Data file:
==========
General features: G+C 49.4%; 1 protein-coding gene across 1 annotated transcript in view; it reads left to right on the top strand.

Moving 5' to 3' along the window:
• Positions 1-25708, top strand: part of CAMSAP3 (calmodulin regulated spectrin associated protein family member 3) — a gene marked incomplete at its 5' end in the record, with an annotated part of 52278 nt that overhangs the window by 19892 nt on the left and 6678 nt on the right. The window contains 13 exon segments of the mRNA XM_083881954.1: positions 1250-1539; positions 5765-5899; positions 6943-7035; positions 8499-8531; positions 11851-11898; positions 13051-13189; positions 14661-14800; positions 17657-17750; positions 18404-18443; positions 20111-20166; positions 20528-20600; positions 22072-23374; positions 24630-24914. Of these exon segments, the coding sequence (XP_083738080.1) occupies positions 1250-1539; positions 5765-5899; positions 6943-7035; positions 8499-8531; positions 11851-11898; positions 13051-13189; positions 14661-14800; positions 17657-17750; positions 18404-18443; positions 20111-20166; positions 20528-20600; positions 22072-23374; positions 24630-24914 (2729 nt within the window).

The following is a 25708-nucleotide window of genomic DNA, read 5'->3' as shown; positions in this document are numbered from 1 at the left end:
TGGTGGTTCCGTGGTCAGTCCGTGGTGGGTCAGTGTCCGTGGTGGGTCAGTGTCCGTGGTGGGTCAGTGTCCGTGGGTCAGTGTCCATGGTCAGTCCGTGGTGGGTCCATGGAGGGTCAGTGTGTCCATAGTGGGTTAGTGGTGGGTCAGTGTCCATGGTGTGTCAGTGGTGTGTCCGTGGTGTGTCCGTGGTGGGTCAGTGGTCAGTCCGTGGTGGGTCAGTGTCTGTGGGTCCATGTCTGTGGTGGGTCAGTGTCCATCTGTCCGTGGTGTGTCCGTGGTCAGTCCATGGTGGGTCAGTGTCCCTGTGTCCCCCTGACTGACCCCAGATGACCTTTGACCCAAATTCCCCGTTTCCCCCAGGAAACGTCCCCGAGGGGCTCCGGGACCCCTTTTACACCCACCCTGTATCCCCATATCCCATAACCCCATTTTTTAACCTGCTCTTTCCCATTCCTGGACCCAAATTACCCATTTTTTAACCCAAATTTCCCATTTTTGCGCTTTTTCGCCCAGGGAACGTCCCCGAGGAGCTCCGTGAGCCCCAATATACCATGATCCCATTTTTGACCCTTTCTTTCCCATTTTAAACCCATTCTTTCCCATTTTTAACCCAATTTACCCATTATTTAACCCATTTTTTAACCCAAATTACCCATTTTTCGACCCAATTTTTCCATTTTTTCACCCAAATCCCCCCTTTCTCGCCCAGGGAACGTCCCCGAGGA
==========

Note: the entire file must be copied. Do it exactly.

General features: G+C 49.4%; 1 protein-coding gene across 1 annotated transcript in view; it reads left to right on the top strand.

Moving 5' to 3' along the window:
• Positions 1-25708, top strand: part of CAMSAP3 (calmodulin regulated spectrin associated protein family member 3) — a gene marked incomplete at its 5' end in the record, with an annotated part of 52278 nt that overhangs the window by 19892 nt on the left and 6678 nt on the right. The window contains 13 exon segments of the mRNA XM_083881954.1: positions 1250-1539; positions 5765-5899; positions 6943-7035; positions 8499-8531; positions 11851-11898; positions 13051-13189; positions 14661-14800; positions 17657-17750; positions 18404-18443; positions 20111-20166; positions 20528-20600; positions 22072-23374; positions 24630-24914. Of these exon segments, the coding sequence (XP_083738080.1) occupies positions 1250-1539; positions 5765-5899; positions 6943-7035; positions 8499-8531; positions 11851-11898; positions 13051-13189; positions 14661-14800; positions 17657-17750; positions 18404-18443; positions 20111-20166; positions 20528-20600; positions 22072-23374; positions 24630-24914 (2729 nt within the window).

The following is a 25708-nucleotide window of genomic DNA, read 5'->3' as shown; positions in this document are numbered from 1 at the left end:
TGGTGGTTCCGTGGTCAGTCCGTGGTGGGTCAGTGTCCGTGGTGGGTCAGTGTCCGTGGTGGGTCAGTGTCCGTGGGTCAGTGTCCATGGTCAGTCCGTGGTGGGTCCATGGAGGGTCAGTGTGTCCATAGTGGGTTAGTGGTGGGTCAGTGTCCATGGTGTGTCAGTGGTGTGTCCGTGGTGTGTCCGTGGTGGGTCAGTGGTCAGTCCGTGGTGGGTCAGTGTCTGTGGGTCCATGTCTGTGGTGGGTCAGTGTCCATCTGTCCGTGGTGTGTCCGTGGTCAGTCCATGGTGGGTCAGTGTCCCTGTGTCCCCCTGACTGACCCCAGATGACCTTTGACCCAAATTCCCCGTTTCCCCCAGGAAACGTCCCCGAGGGGCTCCGGGACCCCTTTTACACCCACCCTGTATCCCCATATCCCATAACCCCATTTTTTAACCTGCTCTTTCCCATTCCTGGACCCAAATTACCCATTTTTTAACCCAAATTTCCCATTTTTGCGCTTTTTCGCCCAGGGAACGTCCCCGAGGAGCTCCGTGAGCCCCAATATACCATGATCCCATTTTTGACCCTTTCTTTCCCATTTTAAACCCATTCTTTCCCATTTTTAACCCAATTTACCCATTATTTAACCCATTTTTTAACCCAAATTACCCATTTTTCGACCCAATTTTTCCATTTTTTCACCCAAATCCCCCCTTTCTCGCCCAGGGAACGTCCCCGAGGA